Hail, Caesar   (2016) dir. Joel and Ethan Coen Rated: PG-13 image:  ©2016  Universal Pictures

Hail, Caesar (2016)
dir. Joel and Ethan Coen
Rated: PG-13
image:  ©2016 Universal Pictures

Hail, Caesar is the Coen brothers’ first pure farcical comedy since 2008’s Burn After Reading, and it’s their best work in the style since 1998’s The Big Lebowski. You don’t need a detailed understanding of, or obsession with, Hollywood history (especially the late ‘40s and early ‘50s) to fully enjoy the movie, but it certainly helps. Hail, Caesar is a bit inside baseball, to borrow sports terminology, for those who don’t claim to be cinephiles. The references range from Busby Berkeley choreography to the singing and dancing cowboy movie star to a central plot point revolving around the Hollywood anti-communist blacklist, all staples of Hollywood at the time. Even movie extras are lampooned, described by one character as being untrustworthy. There are enough laughs, however, to ensure almost anyone can enjoy the picture. Not to mention the performances of the expertly cast ensemble, and the propulsive energy of the madcap story.

Set in 1951, Hail, Caesar details two days in the life of Capital Pictures head of production and “fixer” Eddie Mannix. Whether it’s figuring out a plan to hide the out-of-wedlock pregnancy of America’s sweetheart, or forcing the effete director of high-society melodramas to accept a Roy Rogers type as his new leading man, it’s all in a day’s work for Mannix. Josh Brolin was born for the role of studio honcho Mannix. His taciturn demeanor, yet emotive face, turn the character into a living, breathing relic from another age. The Coens use Eddie as a way to explore the hard-driven 1950s business man – imagine if Mad Men’s Don Draper had decided to go into the movie business instead of advertising – while putting their own indelible comedic spin on him. Mannix loves his job, but realizes it forces him to neglect his wife and kids. Actress Alison Pill turns up in one brief scene as Connie, Eddie’s wife, and in less than three minutes she manages to convey a lifetime of quiet desperation. If all that seems a little heavy for a fast-paced farce, don’t fret. Eddie (and the movie) is caught up in hijinks hilarious enough to fill two slapstick comedies.

It all starts with George Clooney’s Baird Whitlock. Clooney is playing Whitlock as a stand-in for every matinée idol from Hollywood’s gilded age from Kirk Douglas to Charlton Heston. He’s also having fun with his own real life persona as the successor to those leading men of a bygone era. Whitlock is brash, magnetic, and a little bit of a dim bulb. He’s close to finishing the big-budget Biblical feature Hail, Caesar, about a Roman soldier who has a transformative experience with Jesus of Nazareth. It’s clearly a stand-in for Ben-Hur, and the Coens even go so far as subtitling their fictional epic A Tale of the Christ. Two of those untrustworthy extras I mentioned earlier drug and kidnap Whitlock at the behest of the most nefarious of movie types: Hollywood screenwriters.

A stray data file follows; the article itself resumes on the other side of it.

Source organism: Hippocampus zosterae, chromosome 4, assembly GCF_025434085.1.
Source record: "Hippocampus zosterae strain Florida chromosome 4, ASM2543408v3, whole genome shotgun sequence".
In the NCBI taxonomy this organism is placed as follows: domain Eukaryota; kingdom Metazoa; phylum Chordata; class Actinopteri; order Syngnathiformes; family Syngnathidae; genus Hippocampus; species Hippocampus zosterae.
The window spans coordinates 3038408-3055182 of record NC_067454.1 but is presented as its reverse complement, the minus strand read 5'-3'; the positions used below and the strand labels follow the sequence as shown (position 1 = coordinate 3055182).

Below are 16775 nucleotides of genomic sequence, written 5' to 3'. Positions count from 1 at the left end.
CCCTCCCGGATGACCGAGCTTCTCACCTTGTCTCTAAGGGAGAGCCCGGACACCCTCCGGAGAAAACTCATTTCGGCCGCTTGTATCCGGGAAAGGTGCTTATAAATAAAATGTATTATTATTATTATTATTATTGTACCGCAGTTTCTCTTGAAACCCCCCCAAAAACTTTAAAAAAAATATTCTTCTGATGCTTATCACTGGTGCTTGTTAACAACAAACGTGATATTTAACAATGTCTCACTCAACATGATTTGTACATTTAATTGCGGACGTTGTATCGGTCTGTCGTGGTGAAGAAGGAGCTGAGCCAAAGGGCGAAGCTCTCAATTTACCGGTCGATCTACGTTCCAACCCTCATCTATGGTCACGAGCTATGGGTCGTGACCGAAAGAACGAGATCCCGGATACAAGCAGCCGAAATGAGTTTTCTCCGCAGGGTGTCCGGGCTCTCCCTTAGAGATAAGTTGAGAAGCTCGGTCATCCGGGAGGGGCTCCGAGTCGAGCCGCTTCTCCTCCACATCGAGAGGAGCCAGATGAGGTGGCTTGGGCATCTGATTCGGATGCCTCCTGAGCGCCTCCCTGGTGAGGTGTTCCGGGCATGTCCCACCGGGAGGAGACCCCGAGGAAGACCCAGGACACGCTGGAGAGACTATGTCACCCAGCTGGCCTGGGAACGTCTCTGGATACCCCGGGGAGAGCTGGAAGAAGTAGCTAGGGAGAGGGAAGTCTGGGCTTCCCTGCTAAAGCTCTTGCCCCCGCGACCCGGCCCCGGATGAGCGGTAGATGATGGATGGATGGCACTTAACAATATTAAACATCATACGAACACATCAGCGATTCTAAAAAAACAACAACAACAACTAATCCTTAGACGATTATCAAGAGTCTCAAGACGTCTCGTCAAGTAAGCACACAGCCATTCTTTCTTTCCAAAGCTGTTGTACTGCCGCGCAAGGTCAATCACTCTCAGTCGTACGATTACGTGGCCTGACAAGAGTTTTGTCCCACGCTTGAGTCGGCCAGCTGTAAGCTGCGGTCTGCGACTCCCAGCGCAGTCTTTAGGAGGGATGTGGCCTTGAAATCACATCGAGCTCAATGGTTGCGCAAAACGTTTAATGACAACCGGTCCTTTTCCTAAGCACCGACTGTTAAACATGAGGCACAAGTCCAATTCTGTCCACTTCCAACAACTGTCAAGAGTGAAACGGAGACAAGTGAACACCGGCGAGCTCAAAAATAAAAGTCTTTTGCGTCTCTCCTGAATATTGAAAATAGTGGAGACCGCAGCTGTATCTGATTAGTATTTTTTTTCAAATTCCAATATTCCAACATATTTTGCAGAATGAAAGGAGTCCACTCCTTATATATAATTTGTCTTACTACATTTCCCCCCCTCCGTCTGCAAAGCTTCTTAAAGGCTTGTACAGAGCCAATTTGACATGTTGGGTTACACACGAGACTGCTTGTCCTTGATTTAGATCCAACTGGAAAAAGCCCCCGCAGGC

Left leaning critics of the Coen’s work have attacked the brothers in the past for their apparent glee in mocking liberal Hollywood stereotypes. The titular character in Barton Fink was condemned in some circles as being an ineffectual and snobbish liberal who claimed to speak for the common man, but actually knew nothing about, and even looked down on, his supposed muse. The Coens are at it again in Hail, Caesar. Joel and Ethan utterly delight in taking the piss out of the group of screenwriters who kidnap Whitlock. They are a collection of pompous, bumbling red-sympathizers who are as inept as they are committed to their cause of defeating capitalism. The big reveal of who their leader is, and his attempt to return to Mother Russia is equal parts ludicrous and hysterical.

The movie-within-a-movie portions of Hail, Caesar are also a highlight of the picture. The whole movie is a love letter to the old studio system that made up Hollywood’s “golden age”, and the directors send up that system with loving affection. Baird’s scenery chewing as he and the rest of the cast end a scene of their Biblical epic by laughing heartily for a good twenty seconds is priceless. There is an unbelievably complex homage to the work of Busby Berkeley, with Scarlett Johansson as a mermaid in an aquatic dance number that culminates in her being thrust out of a whale’s blow-hole. This sequence and an extended song-and-dance number featuring Channing Tatum as a Gene Kelly-type exist for no other reason than for the directors to show their deep affection for the craft of old-Hollywood musical numbers. Both are exquisitely realized.